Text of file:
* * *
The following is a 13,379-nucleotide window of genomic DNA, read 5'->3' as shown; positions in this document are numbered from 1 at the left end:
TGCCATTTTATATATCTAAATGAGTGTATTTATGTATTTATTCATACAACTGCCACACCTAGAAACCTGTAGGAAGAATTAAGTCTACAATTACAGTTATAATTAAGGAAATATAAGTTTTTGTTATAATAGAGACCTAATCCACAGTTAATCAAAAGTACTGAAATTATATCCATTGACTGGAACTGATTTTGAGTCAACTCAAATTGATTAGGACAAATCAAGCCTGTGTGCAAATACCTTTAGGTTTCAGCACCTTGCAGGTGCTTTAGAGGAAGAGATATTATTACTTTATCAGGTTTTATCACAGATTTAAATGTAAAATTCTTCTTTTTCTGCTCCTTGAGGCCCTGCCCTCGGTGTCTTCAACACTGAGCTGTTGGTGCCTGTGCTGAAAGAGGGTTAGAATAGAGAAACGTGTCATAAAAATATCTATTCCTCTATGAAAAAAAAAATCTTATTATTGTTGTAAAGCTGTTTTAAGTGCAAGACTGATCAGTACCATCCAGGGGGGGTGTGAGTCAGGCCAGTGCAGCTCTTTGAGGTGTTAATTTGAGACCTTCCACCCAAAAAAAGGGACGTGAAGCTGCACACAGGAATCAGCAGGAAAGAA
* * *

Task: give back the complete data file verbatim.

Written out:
The following is a 13,379-nucleotide window of genomic DNA, read 5'->3' as shown; positions in this document are numbered from 1 at the left end:
TGCCATTTTATATATCTAAATGAGTGTATTTATGTATTTATTCATACAACTGCCACACCTAGAAACCTGTAGGAAGAATTAAGTCTACAATTACAGTTATAATTAAGGAAATATAAGTTTTTGTTATAATAGAGACCTAATCCACAGTTAATCAAAAGTACTGAAATTATATCCATTGACTGGAACTGATTTTGAGTCAACTCAAATTGATTAGGACAAATCAAGCCTGTGTGCAAATACCTTTAGGTTTCAGCACCTTGCAGGTGCTTTAGAGGAAGAGATATTATTACTTTATCAGGTTTTATCACAGATTTAAATGTAAAATTCTTCTTTTTCTGCTCCTTGAGGCCCTGCCCTCGGTGTCTTCAACACTGAGCTGTTGGTGCCTGTGCTGAAAGAGGGTTAGAATAGAGAAACGTGTCATAAAAATATCTATTCCTCTATGAAAAAAAAAATCTTATTATTGTTGTAAAGCTGTTTTAAGTGCAAGACTGATCAGTACCATCCAGGGGGGGTGTGAGTCAGGCCAGTGCAGCTCTTTGAGGTGTTAATTTGAGACCTTCCACCCAAAAAAAGGGACGTGAAGCTGCACACAGGAATCAGCAGGAAAGAA